QR Codes (Quick Response) codes provide a great way to get connected to parents and students so you can open lines of communication, engage participants, and provide unique learning experiences. QR Codes can be created for any number of purposes, but usually take the user to a Web site.
To utilize QR Codes, the user needs a QR Code reader. They are available from the App Store. Many are free. I have found Qrafter to be the best of the different ones I have downloaded since getting a smart phone. Qrafter allows you to read QR codes and create QR codes. Qrafter uses your camera to read QR codes. It can also scan QR codes on pictures stored in your device.
Here is a screenshot of Qrafter in action. This QR code takes the user to a slideshare document titled, “40 interesting ways to use QR Codes in the classroom” by Brendan Jones.
In addition to reading QR code, Qrafter creates QR codes. You input the URL for that you want to the QR code to take the user to, and it generates a unique QR code for that site. You can also create QR codes by going to a QR Code generator Web site, like QR Stuff.
I used Qrafter to create QR codes for three different purposes. Here is a screenshot for the first QR Code. It takes you to the home page for my Web site, www.marcdaly.com.
The second screenshot of a QR Code takes you to a YouTube video about my family vacation that I have created for the 21 Things 4 iPads class I am completing.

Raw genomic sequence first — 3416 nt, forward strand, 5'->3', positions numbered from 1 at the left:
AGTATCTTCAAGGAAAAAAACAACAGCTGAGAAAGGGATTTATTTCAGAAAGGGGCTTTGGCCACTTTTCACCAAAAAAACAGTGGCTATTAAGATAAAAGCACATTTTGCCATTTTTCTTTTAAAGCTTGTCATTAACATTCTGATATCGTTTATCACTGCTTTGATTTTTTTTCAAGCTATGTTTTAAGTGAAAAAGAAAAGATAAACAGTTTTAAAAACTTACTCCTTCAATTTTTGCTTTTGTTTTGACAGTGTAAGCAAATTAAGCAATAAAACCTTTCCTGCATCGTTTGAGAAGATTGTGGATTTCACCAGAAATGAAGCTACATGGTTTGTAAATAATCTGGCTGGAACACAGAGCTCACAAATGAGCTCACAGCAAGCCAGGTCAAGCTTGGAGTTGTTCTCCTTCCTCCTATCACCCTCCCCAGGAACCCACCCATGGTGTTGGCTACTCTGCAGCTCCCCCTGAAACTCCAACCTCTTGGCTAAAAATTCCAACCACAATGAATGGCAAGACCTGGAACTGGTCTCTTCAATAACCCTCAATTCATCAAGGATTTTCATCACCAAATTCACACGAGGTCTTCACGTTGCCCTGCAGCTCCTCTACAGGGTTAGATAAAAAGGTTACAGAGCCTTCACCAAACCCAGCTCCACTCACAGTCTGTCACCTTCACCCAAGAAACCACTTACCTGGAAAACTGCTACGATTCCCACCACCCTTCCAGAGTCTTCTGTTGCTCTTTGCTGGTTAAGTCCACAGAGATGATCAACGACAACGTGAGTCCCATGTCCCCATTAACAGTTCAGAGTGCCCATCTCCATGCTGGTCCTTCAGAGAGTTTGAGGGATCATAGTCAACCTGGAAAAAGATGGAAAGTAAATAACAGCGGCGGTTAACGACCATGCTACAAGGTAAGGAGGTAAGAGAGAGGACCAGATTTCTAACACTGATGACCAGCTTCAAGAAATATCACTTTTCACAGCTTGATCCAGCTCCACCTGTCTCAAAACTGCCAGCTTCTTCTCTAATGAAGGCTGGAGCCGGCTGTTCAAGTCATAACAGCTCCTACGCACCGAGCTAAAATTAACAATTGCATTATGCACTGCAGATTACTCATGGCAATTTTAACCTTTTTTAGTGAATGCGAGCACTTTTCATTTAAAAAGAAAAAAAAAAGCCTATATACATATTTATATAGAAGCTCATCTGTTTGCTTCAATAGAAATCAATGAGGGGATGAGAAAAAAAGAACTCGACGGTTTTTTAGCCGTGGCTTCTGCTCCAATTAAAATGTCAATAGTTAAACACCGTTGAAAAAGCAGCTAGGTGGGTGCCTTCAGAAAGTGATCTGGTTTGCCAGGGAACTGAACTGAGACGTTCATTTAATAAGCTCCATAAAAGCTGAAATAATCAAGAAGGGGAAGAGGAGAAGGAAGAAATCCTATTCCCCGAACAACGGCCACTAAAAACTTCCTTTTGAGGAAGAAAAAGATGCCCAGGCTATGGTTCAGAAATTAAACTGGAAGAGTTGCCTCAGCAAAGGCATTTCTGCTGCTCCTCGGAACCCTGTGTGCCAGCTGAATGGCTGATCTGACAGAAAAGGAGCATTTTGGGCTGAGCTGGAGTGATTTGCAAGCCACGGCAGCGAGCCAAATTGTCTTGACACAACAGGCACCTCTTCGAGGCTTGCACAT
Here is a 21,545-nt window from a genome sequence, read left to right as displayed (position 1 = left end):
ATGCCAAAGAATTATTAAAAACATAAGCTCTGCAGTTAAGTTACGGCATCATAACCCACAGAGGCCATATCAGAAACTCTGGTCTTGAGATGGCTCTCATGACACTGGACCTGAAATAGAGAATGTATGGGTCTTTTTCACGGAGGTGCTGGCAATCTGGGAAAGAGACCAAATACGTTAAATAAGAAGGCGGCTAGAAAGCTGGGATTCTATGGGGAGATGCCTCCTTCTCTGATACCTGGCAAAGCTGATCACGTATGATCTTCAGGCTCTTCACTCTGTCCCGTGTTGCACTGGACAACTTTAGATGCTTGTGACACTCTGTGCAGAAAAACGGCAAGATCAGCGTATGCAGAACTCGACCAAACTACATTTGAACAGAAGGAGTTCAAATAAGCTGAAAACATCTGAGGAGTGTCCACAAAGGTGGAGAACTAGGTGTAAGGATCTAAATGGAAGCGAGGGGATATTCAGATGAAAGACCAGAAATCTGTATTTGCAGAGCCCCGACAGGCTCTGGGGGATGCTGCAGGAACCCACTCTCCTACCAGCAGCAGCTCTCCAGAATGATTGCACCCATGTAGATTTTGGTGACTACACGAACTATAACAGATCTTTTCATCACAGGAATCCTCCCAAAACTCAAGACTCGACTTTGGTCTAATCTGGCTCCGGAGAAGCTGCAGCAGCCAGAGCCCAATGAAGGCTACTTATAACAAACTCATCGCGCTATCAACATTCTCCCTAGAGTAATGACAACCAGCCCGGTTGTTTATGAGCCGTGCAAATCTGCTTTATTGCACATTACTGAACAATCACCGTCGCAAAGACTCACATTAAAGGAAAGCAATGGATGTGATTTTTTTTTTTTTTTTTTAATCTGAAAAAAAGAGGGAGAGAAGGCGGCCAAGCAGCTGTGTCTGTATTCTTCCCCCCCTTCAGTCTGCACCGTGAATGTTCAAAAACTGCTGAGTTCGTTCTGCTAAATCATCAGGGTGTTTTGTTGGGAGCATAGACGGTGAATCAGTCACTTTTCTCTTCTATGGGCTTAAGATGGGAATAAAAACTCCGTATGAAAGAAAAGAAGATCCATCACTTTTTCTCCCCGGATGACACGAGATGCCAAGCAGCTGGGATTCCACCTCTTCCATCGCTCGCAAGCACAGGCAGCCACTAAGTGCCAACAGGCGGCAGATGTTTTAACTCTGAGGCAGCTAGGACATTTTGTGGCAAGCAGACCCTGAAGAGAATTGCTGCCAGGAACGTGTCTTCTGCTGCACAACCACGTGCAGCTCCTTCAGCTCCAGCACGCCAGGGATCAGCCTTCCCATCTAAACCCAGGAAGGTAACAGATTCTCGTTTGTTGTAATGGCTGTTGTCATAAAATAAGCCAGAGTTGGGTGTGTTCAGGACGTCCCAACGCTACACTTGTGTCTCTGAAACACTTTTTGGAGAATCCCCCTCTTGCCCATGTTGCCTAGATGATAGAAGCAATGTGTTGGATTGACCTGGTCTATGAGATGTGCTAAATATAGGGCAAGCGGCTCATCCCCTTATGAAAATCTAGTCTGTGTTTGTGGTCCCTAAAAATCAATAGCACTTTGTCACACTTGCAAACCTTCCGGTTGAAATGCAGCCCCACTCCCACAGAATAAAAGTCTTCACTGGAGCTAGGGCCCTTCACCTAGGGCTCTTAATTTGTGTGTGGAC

The QR Code in the next screenshot takes you to a map for the new East Jackson Elementary School, where I work. Since the site is new, it does not open by name. If it does show a name on the site it may say East Jackson Middle School, as this is where I attended Middle School. However, it closed in 2010. It will reopen, in September 2015, as a newly remodeled building with additional space for K-6.
QR codes can be created to show the correct answer for a math problem. I have subbed in a classroom where the teacher had QR codes for the students to determine whether they had answered he problem correctly. QR codes can be created to connect students to your class Web site so they do not need the Web address. Forms for field trips could be completed by parents electronically by including the QR code on the field trip permission sliip sent home. A virtual scavenger hunt could be created, like the Amazing Race where students use QR codes to find clues. When they answer the clue they figure out where to find the next QR code.
Potential roadblocks for student use of QR codes is access to devices that read QR codes, sites being blocked on the school network or guest network, and a lack of connectivity in the school which causes problems when are students are connected. Lack of access to devices can be overcome by having students bring their own devices or students sharing devices. Sites that are block would require conversations with the IT coordinator or department to see if sites can be unblocked. Issues with bandwidth and connectivity may not be able to be overcome in the short term. They would require communicating the value of connectivity for student learning to the administration with the hope they can afford to increase available bandwidth.
Please provide your experiences, ideas and feedback about using QR codes in the classroom in the comments or email me – email@example.com.